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Commentary: What moves does Putin have left in Ukraine?

Deluded by a belief he would win quickly and cleanly, Putin now finds himself in a military and political quagmire. An observer weighs the pros and cons of his potential next steps.


Commentary: What moves does Putin have left in Ukraine?

Russian President Vladimir Putin has claimed that the end of the Soviet Union was the "greatest geopolitical catastrophe of the 20th century". (Photo: Sputnik/AFP/Alexey NIKOLSKY)

CANBERRA: Vladimir Putin’s second invasion of Ukraine has not gone to plan. He has overestimated the capability of his own armed forces, while underestimating the strength of Ukrainian resistance and the unity of the Western response.

After failing to take Kyiv with a lightning raid that would have forced Ukraine to sue for peace, his army is getting bogged down. 

And while he retains the upper hand in terms of qualitative military superiority, he faces the prospect of a long insurgency against a Ukrainian population and military that have proven more than keen to fight.

An extensive sanctions regime threatens to rapidly empty his US$620 billion sovereign wealth fund war chest, squeezes the ability of his inner circle – not to mention Putin himself – to access their vast fortunes and degrades the Russian aerospace and resource extraction industries via export controls.

Rather than splintering NATO and the European Union, Putin has given both organisations a new sense of focus that can come with the recognition of a clear existential danger rather than just an irritant to be managed. 

With Finland and Sweden actively considering joining Western alliance structures, Putin may even have inadvertently succeeded in bringing about further NATO enlargement. 

Deluded by a belief he would win quickly and cleanly against an enemy with no stomach for a fight, and with minimal consequences from a fragmented West, he has also clearly not considered what he would do if things went wrong. That’s one of the most basic errors of strategic planning.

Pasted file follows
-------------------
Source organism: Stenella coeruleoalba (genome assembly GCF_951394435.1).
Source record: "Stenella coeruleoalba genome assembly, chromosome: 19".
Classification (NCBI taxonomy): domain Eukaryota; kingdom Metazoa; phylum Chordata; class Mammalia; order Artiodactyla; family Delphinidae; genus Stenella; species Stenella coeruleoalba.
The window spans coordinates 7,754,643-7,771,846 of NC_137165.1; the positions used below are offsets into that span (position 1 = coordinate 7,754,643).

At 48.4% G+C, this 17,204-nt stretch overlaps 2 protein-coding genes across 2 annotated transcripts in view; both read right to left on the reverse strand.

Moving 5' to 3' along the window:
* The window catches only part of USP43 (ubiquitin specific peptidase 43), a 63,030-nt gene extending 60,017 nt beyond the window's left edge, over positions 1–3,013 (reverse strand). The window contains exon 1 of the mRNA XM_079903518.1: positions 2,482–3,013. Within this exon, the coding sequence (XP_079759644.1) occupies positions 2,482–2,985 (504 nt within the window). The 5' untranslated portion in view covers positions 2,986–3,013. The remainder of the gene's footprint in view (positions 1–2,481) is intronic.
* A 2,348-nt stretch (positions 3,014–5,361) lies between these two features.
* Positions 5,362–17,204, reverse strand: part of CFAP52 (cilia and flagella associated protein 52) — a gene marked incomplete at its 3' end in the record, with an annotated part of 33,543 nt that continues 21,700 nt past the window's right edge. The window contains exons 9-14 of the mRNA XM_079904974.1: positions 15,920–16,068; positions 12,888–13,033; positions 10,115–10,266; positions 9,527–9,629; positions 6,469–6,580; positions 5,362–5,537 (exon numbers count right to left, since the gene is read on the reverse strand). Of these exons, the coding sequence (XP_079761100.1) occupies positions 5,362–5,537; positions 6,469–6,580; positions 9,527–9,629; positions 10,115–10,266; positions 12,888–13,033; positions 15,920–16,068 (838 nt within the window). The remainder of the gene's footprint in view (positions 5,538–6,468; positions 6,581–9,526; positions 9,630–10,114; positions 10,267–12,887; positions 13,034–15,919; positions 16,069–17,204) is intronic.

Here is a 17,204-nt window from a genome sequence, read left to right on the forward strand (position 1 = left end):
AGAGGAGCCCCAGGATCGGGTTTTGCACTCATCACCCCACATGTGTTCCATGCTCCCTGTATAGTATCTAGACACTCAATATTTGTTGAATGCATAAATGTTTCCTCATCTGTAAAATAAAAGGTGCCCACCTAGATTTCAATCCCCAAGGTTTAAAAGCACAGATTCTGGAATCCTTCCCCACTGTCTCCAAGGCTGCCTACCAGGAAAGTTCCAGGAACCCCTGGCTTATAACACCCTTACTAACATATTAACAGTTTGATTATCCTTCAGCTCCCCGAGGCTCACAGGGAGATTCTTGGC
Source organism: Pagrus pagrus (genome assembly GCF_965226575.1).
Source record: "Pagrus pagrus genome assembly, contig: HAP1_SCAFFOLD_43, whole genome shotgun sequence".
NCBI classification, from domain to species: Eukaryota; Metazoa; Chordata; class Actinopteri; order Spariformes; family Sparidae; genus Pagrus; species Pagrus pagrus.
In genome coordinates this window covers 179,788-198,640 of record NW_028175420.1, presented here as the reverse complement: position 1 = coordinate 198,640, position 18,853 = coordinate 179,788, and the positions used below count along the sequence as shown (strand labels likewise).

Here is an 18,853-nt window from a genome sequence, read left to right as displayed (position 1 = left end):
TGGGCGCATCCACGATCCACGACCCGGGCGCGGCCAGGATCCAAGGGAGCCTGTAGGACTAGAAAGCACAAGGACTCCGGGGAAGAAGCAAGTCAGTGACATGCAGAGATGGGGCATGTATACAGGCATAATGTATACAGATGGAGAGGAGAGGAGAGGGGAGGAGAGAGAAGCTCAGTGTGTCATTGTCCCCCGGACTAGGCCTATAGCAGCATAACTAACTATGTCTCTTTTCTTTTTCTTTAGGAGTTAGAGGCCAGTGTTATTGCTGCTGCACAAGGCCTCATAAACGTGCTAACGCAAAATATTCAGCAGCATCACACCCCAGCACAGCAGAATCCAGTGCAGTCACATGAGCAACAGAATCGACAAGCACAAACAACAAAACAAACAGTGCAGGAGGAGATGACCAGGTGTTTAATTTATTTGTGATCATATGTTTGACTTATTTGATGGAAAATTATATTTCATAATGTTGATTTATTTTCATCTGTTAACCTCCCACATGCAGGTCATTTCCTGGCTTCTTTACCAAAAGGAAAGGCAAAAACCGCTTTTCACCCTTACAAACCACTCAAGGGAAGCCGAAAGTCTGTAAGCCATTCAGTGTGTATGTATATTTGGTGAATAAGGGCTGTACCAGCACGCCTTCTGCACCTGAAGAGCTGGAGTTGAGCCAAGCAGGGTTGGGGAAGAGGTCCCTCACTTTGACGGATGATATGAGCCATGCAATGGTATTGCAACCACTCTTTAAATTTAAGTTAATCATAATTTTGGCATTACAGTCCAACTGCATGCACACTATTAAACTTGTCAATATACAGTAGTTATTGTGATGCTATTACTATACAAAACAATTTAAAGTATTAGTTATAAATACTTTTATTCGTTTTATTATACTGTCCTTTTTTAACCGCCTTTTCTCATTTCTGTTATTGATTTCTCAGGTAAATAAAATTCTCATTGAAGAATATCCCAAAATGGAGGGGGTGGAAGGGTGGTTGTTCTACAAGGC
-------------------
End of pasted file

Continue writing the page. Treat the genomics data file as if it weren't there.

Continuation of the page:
So what are Putin’s options now? Here are some alternatives, with pros and cons listed for each one. Obviously, there are others: Readers might want to suggest some of their own.


This would entail reverting back to the guiding principle of Russian offensive military doctrine: Trap enemy forces, treat cities as hostages and use indiscriminate bombardment to pulverise resistance.

Pros: Wins the conflict swiftly, gets the charismatic Ukrainian President Volodymyr Zelenskyy out of the picture and achieves Putin’s nationalistic vision of a unified “Russian” people.

Cons: Will result in massive civilian loss of life, guarantees a spirited Ukrainian insurgency, boosts international outrage that would turn Russia into a pariah, will send its economy beyond the nadir of the mid-1990s and raises the real prospect of a threat to Putin’s power from within.

Likelihood: Possible. Putin’s appetite for risk has always been high and he has no qualms about committing horrific abuses. But he will be acutely concerned about his political fortunes. That may make him pause, but probably only after he tests it out.


Russia can sue for peace, then declare a great victory.

Pros: Temporarily gets Putin out of a mess that he alone created. It might come with some sweeteners: For example, an enlarged and independent Donetsk and Luhansk, a semi-neutral Ukraine and relaxation of the toughest sanctions.

Cons: Will badly damage Putin domestically and internationally. Nobody at home will buy a “victory” narrative from such an outcome after the scope of his invasion and Western leaders will know that he is vulnerable to united push-back.

Likelihood: Unlikely in the short term but might ultimately be necessary. It depends on how “rational” Putin is (and that’s a subject you could fill books about).


Russia can conduct a demonstration of power and resolve, such as detonating a nuclear weapon in the North Sea or arranging a “provocation” against NATO forces and ramp up the Ukraine invasion effort with massive violence.

Pros: Shows determination and represents the ultimate test of the West’s willingness to match Putin’s escalatory moves.

Cons: Would likely result in a Russia-NATO war which he is unprepared to fight and would probably lose. The only viable next escalatory step would be Weapons of Mass Destruction. His inner circle may eventually decide that enough was enough.

Likelihood: Fairly low, but possible. See previous observation about Putin’s rationality, and while the Kremlin clans may dislike Putin, they remain immensely fearful of him.

Some wildcards: Putin agrees to an impartial third party to mediate (but whom?). Zelenskyy is assassinated (but that may turn him into a martyr). Or Putin himself clumsily falls out of a window (the inner circle is probably not there yet).

The conundrum: In all of these scenarios, the outcome for Putin is bad. Will he choose the “least worst” outcome of de-escalation? Or roll the dice? Some closing advice: As has often been said of a crisis, anyone who isn’t confused really doesn’t understand the situation.

Matthew Sussex is a Senior Fellow of the Centre for Defence Studies at the Australian Defence College and an Adjunct Associate Professor of the Griffith Asia Institute at Griffith University. This commentary first appeared on Lowy Institute’s blog The Interpreter.

Source: CNA/geh